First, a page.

DISM - Create Bootable ISO with Multiple Windows 10 Images  

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    DISM - Create Bootable ISO with Multiple Windows 10 Images

    DISM - Create Bootable ISO with Multiple Windows 10 Images

    How to Create a Bootable ISO file Containing Multiple Windows 10 Images
    Published by Category: Installation & Upgrade
    22 May 2019
    Designer Media Ltd


    information   Information
    Quite a many of us Windows geeks are in to customizing Windows install images. For instance, I like to do three different deployment / install images of the same Windows version and edition. One is "plain vanilla", default original Windows install media for a specific version and edition, another the same but containing all my preferred software pre-installed, and one more, multilingual Windows image with software pre-installed, allowing to select Windows language to be installed. I would then like these different Windows images and install options to be available in a single ISO file or bootable USB flash drive.

    A post by a fellow member I saw today made me decide to write this tutorial:

    hsehestedt said: View Post
    I'm wondering if anyone knows of any way to manually create a USB flash drive that allows you to choose from multiple Windows installation images. I'm just curious to know if anyone knows of a way to accomplish this manually or with native Microsoft tools.

    No third party tools are required. Windows native DISM (Deployment Image Service and Management Tool) can do it. In fact, using DISM for this is quite fast and easy.

    This tutorial will show how to put multiple Windows images to a single WIM file containing all your preferred Windows install images, and how to create an install media (ISO / USB) which, when booted from it, allows you to choose which of the Windows images will be installed.




    DISM - Create Bootable ISO with Multiple Windows 10 Images Contents DISM - Create Bootable ISO with Multiple Windows 10 Images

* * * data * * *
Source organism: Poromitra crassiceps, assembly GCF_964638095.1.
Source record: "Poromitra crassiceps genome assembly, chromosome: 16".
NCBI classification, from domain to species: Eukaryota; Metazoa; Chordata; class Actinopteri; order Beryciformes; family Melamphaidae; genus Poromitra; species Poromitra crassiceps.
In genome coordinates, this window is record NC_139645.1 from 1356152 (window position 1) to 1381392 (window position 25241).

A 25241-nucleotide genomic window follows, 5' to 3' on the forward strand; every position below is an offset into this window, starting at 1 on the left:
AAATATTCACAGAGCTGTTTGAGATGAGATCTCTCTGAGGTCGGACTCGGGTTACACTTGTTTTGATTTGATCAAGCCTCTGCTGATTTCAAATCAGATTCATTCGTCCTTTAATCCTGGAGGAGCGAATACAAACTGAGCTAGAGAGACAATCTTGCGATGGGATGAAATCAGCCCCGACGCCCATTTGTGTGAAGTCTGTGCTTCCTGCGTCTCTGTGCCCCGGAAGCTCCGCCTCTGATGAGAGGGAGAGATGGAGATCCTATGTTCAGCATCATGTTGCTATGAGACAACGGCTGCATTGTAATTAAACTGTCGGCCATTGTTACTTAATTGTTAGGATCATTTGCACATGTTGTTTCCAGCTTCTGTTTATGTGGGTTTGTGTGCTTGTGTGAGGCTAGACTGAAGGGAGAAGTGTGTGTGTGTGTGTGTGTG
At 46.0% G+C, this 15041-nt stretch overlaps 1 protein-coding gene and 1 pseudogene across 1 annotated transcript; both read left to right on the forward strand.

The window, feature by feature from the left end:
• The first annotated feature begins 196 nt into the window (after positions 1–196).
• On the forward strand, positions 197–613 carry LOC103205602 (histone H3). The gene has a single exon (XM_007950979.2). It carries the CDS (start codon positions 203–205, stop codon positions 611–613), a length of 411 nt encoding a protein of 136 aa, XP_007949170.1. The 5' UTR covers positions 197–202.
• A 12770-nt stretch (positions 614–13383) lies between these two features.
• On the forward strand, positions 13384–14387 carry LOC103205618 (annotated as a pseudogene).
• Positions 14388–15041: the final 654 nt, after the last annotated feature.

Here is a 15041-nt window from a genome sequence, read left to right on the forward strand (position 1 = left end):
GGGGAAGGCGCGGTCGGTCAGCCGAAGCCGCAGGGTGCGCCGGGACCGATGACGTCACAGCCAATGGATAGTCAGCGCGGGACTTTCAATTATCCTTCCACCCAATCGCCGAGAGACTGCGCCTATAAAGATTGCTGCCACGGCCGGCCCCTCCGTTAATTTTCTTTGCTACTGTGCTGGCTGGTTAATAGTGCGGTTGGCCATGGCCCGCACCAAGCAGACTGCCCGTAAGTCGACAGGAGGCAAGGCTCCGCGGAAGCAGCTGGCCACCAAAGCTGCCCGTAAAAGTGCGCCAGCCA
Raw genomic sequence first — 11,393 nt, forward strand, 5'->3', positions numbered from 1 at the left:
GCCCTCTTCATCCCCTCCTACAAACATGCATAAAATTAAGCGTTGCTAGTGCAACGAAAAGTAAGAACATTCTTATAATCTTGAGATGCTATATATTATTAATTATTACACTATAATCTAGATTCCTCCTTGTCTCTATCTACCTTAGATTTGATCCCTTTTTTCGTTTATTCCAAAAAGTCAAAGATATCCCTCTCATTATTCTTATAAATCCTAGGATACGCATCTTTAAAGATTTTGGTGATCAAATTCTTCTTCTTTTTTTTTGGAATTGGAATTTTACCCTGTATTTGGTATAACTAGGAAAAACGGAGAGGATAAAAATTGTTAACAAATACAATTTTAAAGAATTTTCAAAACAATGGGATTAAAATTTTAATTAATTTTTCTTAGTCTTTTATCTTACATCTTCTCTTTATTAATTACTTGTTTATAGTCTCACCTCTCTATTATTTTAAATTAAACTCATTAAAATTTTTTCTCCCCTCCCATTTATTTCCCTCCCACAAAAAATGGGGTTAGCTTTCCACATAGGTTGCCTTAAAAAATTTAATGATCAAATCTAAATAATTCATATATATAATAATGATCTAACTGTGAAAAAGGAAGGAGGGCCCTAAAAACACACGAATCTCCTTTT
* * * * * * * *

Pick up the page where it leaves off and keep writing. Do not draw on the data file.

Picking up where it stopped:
Click links to jump to any part


    Part One: Create Base WIM Image
    Part Two: Add other images to base WIM
    Part Three: Create ISO or USB Flash Drive



    DISM - Create Bootable ISO with Multiple Windows 10 Images Part One DISM - Create Bootable ISO with Multiple Windows 10 Images
     Create Base WIM Image

    1.1) Create a folder on your PC, and copy contents of Windows 10 install media, either mounted ISO file or USB flash drive to it.

    Name the folder as you want to. In this tutorial I use folder D:\ISO_Files, and copy contents of mounted ISO of Windows 10 x64 version 1903 / 19H1 to it.
    Note   Note
    If your goal is to create a multi-image WIM containing both 32-bit and 64-bit Windows images, the base image must be 32-bit. In this case, be sure to copy contents of 32-bit mounted ISO or USB media to ISO_Files folder.

    1.2) Create another folder to save the multi-image WIM. In this tutorial, I will use folder D:\WIM for that.

    1.3) Open an elevated Command Prompt, enter following command and check index value for your preferred edition, the edition you want to use a base in multi-image WIM:

    dism /Get-WimInfo /WimFile:D:\ISO_Files\Sources\install.wim

    Replace D:\ISO_Files with path to folder you created in Step 1.1. If your ISO_Files folder content was copied from media created with Windows Media Creation Tool, replace install.wim with install.esd.

    In my case, I want to use PRO edition, noting its index value 6:
    Click image for larger version. 

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    1.4) Enter following command to create base WIM:

    Dism /Export-Image /SourceImageFile:D:\ISO_Files\Sources\install.wim /SourceIndex:6 /DestinationImageFile:D:\WIM\install.wim /DestinationName:"W10 PRO version 1903 x64 (original)"

    Replace D:\ISO_Files with path to folder you created in Step 1.1, D:\WIM with path to folder you created in Step 1.2, and SourceIndex:6 value with actual index value to your base WIM edition. If your ISO_Files folder content was copied from media created with Windows Media Creation Tool, replace install.wim with install.esd in SourceImageFile.

    I suggest using clear, descriptive name for both this base WIM, and additional WIM files added to this base. In multi-architecture WIM, it is also important to include bit version to name. In this example, I named my base WIM as W10 PRO version 1903 x64 (original)".



    DISM - Create Bootable ISO with Multiple Windows 10 Images Part Two DISM - Create Bootable ISO with Multiple Windows 10 Images